The ill-fated RMS Lusitania via Wikipedia.


So who was this saloon owner who lost his life on May 7, 1915, when a German U-Boat U-20 torpedoed the RMS Lusitania off the southern coast of Ireland?

John H. Ferguson, an Irish immigrant, arrived in Joplin sometime around 1889. He allegedly accumulated a large amount of real estate and was owner of both the Club Saloon (402 Main Street) and the Union Bar (120 West Sixth Street). Prior to his departure to New York City, where he would board the Lusitania, Ferguson spoke with his attorney J.H. Spurgeon of Joplin. The purpose of his trip abroad was to visit his father Comack Ferguson, who still lived in County Cavan, Ireland, about the construction of a new building at 402 Main. After arriving in New York, Ferguson sent a letter to Spurgeon:

“New York, May 1

Dear Mr. Spurgeon: I reached New York last night and have booked quarters on the Lusitania of the Cunard line. The boat sails at 10 o’clock this morning. It is an English ship, but I guess I can get through on it all right.

Respectfully,
John Ferguson”

As soon as news arrived of the ship’s sinking, Spurgeon immediately sent a cablegram to Ferguson’s father in an effort to find out if Ferguson was among the survivors. A few days later, Comack Ferguson sent a cablegram to Spurgeon stating, “Cannot get any account of John.” In the week that followed, it became clear that Ferguson had not survived. Spurgeon told the Joplin News-Herald that as Ferguson’s attorney he had never drawn up a will for his client, nor had he heard Ferguson discuss a will. The News-Herald surmised that if a will was not found in Ferguson’s personal papers, his estate would go to his father, three brothers, and two sisters. Spurgeon estimated the estate’s value at somewhere around $75,000.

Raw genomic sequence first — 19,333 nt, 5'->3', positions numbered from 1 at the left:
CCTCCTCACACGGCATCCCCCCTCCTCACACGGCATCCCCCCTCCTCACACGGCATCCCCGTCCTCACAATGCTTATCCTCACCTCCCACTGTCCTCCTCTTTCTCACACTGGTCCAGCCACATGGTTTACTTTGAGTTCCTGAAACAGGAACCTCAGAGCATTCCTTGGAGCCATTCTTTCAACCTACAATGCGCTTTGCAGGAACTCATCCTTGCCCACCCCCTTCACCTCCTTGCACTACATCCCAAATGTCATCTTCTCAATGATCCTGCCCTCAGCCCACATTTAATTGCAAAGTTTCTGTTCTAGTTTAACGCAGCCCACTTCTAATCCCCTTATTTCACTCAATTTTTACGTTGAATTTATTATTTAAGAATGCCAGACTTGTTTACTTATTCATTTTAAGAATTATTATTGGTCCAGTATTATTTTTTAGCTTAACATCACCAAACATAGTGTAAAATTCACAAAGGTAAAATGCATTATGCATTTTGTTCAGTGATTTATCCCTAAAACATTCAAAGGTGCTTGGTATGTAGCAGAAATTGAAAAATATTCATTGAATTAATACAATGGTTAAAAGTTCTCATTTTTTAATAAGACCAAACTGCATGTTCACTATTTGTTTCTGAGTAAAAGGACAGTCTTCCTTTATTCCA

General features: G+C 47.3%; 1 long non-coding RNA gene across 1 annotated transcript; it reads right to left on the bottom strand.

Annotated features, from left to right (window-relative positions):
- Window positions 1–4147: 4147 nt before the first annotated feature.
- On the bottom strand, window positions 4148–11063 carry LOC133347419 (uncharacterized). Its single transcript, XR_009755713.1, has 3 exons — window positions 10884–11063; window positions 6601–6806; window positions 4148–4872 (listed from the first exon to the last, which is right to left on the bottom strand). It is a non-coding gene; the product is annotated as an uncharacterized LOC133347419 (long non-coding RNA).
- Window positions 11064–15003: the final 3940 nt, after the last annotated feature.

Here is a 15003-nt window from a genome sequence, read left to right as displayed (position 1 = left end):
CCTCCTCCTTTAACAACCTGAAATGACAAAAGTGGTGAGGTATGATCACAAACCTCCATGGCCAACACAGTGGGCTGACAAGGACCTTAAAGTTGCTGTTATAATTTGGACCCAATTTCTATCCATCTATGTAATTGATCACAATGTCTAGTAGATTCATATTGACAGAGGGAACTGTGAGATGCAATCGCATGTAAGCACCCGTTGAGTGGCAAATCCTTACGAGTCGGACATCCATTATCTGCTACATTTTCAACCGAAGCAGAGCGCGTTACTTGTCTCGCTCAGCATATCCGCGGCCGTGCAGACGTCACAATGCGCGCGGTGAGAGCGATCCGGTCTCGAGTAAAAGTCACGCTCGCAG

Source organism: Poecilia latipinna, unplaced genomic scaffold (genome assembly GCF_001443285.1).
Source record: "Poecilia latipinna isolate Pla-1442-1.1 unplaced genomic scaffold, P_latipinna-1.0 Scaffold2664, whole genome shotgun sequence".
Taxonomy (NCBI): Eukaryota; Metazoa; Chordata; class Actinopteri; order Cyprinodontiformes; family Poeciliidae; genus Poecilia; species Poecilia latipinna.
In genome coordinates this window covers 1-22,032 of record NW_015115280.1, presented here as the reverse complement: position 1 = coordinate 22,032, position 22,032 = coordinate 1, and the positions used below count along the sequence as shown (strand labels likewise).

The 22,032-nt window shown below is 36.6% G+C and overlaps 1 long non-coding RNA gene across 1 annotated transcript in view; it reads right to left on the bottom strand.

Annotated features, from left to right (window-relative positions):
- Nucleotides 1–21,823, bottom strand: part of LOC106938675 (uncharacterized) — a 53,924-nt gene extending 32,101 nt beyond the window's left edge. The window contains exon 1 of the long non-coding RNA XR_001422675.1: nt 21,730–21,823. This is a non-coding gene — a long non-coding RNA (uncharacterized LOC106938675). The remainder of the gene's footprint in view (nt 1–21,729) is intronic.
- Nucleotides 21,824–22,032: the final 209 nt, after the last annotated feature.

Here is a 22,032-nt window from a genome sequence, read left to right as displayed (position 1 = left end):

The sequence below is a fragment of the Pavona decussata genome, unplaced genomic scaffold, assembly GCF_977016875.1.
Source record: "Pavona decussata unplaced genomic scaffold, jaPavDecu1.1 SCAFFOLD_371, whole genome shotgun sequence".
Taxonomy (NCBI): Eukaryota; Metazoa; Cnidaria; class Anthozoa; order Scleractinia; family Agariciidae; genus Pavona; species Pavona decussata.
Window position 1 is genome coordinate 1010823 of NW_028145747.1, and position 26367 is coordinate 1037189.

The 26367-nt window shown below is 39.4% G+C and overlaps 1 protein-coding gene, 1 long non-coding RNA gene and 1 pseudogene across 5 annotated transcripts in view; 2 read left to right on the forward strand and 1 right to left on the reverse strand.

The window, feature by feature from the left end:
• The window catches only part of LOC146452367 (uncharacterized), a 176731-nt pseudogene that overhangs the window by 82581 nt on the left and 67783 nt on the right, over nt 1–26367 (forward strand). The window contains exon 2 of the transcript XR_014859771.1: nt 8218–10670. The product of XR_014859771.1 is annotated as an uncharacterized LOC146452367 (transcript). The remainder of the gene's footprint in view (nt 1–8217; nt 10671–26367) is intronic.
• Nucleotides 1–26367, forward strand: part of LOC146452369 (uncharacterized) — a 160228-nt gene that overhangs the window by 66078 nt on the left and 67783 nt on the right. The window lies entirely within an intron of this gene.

On May 19, Spurgeon, acting as the administrator of Ferguson’s estate, closed the Club Saloon and the Union Bar. Because the liquor and business licenses were in Ferguson’s name, the businesses could not operate after an administrator was appointed.

The Club Saloon was quickly overshadowed on the west side of the intersection of 4th and Main by the Connor Hotel.

After the Lusitania disaster, family members sued the German government, and it was not until after World War One that these claims were settled. The family of John Ferguson apparently filed a claim, but as the record below indicates, his family was denied restitution.